Objective (3) was to perform “optical tweezer” type experiments on Abeta fibrils within the 4D electron microscope. The objective here was twofold: (1) develop an exciting new technique which I call “4D optical force electron microscopy” with vastly superior spatiotemporal resolution than conventional optical tweezers and (2) measure the fracture mechanics of both Abeta(1-40) and Abeta(1-42) amyloid fibrils. Since these fibrils are central to the pathogenesis of Alzheimer’s disease, but display different cytotoxicities thought to be related to their distinct biophysical
properties, by pulling on these fibrils in a controlled manner using a laser beam, and imaging the displacements using an electron beam, we hoped to learn why these fibrils display such disparate physical behaviors. Experiments focusing on this objective were performed during the period 01/03/2014 to 27/02/2015.

One important component of this objective was to develop a way to perform the pulling experiments in the fibrils’ native, aqueous environment-even within the vacuum of the electron microscope! This was achieved by making micron-sized pockets of water encapsulated by two layers of graphene
(Figure 1, top) known as graphene liquid cells (GLC). Secondly, I had to perform a nano-construct in order to attach the polarizable gold bead exclusively to the ends of the amyloid fibrils (Figure 1, bottom), so that an offset “pump” laser beam could pull an individual fibril. This objective was also attained and fibrils with part of the fibril-gold complex contained within the aqueous environment of the graphene liquid cell were identified using conventional electron microscopy. Unfortunately, the presence of the water strongly attenuates the signal of the “probe” electron beam making it currently impossible to image movements of the optically pulled gold bead, and hence the extended amyloid fibril. My hope is that in the future, the brightness of the electron source can be improved, making this exciting experiment possible.

Objective (4) was to investigate whether cataract-associated amyloid plaques could be broken up using a pulsed laser within the electron microscope. To test this, I precisely determined the power and duration of laser pulse required to break up amyloid fibril plaques formed by insulin (owing to its commercial availability). Since I have returned to Cambridge for the “incoming phase” of my Fellowship, the details of the extremely low-dose laser bursts required to break up the insulin plaques are currently being used to investigate whether cataract-associated gamma-crystallin amyloid fibrils can be broken up in aqueous buffer within a test tube. Should the in vitro experiments prove successful, we could propose to test the approach in vivo.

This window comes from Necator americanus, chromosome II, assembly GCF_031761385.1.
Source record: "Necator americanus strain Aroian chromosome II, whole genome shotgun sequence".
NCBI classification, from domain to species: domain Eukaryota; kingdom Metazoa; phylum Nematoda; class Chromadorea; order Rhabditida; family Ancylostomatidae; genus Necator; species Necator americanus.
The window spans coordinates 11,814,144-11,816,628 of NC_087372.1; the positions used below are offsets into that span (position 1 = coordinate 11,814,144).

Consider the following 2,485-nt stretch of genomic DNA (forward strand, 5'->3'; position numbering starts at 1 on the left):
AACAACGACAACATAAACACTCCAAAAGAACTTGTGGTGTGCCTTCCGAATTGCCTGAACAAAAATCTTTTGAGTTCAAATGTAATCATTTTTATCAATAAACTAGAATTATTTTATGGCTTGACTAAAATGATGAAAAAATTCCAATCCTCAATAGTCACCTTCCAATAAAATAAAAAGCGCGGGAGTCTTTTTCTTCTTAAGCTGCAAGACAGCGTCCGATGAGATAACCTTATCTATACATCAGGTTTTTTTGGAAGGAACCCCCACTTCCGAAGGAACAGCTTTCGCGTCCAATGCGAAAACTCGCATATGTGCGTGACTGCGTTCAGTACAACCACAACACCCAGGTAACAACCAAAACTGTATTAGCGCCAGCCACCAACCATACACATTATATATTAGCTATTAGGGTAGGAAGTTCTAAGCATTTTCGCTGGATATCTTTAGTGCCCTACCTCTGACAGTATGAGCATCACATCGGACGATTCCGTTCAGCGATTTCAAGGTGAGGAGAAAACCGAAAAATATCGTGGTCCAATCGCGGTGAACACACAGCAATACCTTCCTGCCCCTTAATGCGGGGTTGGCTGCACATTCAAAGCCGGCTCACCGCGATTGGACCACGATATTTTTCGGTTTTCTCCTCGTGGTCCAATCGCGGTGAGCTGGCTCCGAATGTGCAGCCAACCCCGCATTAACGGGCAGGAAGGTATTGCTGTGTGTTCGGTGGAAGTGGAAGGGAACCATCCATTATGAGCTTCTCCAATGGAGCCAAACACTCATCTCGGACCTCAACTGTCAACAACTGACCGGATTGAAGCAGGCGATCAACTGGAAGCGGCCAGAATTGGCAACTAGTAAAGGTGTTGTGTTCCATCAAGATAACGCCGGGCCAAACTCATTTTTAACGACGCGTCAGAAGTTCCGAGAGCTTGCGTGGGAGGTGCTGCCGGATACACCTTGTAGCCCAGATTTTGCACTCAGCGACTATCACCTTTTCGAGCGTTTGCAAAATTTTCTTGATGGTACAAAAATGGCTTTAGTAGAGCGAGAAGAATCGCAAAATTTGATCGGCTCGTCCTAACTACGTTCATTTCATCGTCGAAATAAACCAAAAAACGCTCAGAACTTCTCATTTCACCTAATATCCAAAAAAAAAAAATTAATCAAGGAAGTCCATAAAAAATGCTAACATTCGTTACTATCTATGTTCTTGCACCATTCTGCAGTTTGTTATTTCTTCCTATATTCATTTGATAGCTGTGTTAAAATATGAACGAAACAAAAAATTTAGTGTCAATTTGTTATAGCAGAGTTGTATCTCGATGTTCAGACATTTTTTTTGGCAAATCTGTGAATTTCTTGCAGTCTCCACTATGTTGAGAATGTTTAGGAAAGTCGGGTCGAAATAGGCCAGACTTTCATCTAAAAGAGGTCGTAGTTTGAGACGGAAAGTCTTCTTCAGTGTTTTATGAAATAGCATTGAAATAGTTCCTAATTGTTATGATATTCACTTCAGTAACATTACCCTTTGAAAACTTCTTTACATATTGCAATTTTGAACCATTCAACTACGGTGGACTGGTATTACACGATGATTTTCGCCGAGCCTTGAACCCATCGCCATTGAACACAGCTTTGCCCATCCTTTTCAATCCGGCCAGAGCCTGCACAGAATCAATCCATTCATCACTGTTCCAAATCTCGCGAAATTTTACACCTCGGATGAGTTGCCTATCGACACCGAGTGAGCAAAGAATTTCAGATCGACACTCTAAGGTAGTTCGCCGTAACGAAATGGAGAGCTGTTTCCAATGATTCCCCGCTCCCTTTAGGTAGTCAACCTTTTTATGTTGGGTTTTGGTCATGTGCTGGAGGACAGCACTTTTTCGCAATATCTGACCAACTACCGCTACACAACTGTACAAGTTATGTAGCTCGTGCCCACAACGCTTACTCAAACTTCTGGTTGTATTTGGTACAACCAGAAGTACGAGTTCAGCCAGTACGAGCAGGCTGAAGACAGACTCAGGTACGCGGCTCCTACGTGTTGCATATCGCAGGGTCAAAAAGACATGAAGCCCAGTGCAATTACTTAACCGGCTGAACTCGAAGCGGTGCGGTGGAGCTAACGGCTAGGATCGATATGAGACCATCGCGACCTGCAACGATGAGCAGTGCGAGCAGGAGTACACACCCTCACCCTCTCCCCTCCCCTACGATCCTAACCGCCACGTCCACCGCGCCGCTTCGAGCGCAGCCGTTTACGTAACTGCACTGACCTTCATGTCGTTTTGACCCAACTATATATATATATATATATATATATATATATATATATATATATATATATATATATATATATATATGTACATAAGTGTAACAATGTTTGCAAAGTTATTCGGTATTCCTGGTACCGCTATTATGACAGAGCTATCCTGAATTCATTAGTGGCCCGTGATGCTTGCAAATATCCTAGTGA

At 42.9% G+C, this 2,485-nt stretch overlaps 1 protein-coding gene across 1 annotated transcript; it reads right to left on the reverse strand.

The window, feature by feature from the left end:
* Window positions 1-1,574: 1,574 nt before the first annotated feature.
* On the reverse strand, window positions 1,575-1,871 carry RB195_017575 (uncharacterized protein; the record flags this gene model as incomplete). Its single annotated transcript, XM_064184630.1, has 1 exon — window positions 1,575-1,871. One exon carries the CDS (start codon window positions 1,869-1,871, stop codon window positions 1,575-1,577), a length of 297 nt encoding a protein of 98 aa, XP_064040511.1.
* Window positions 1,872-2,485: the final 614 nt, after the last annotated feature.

During the period 01/03/2015 to 29/02/2016, I have successful reintegrated into European scientific research by returning to the University of Cambridge for the return phase of my Marie Curie Fellowship. I have used this period to fulfill the objectives of the return phase by bringing my knowledge of the unique time-resolved electron microscope (ultrafast electron microscope/4D electron microscope) technology back to Europe from Caltech. I have won a competition to become a Principal Investigator in the Department of Chemistry at the University of Cambridge with a set of ideas directly related to the development of an ultrafast electron microscope here in Cambridge (see attached .pdf for further details).

While applying for grants/fellowships related to starting my own research group here in Cambridge, I have also taken the opportunity to train on high-end cryo-electron microscopes at the nearby MRC Laboratory of Molecular Biology with a view to learning more about state-of-the-art cryo-EM imaging of protein samples. This training and knowledge will only enhance the application of the ultrafast electron microscope to biological problems when my research group have built a designated ultrafast electron microscope to directly image protein dynamics.

Finally, in order to demonstrate the broad range of applications of an ultrafast electron microscope, I also recently published a review and perspective on the technology in a prominent research journal: "Four-dimensional electron microscopy: Ultrafast imaging, diffraction and spectroscopy in materials science and biology GM Vanacore, AWP Fitzpatrick, AH Zewail - Nano Today, 2016."

Please see the project website for further details: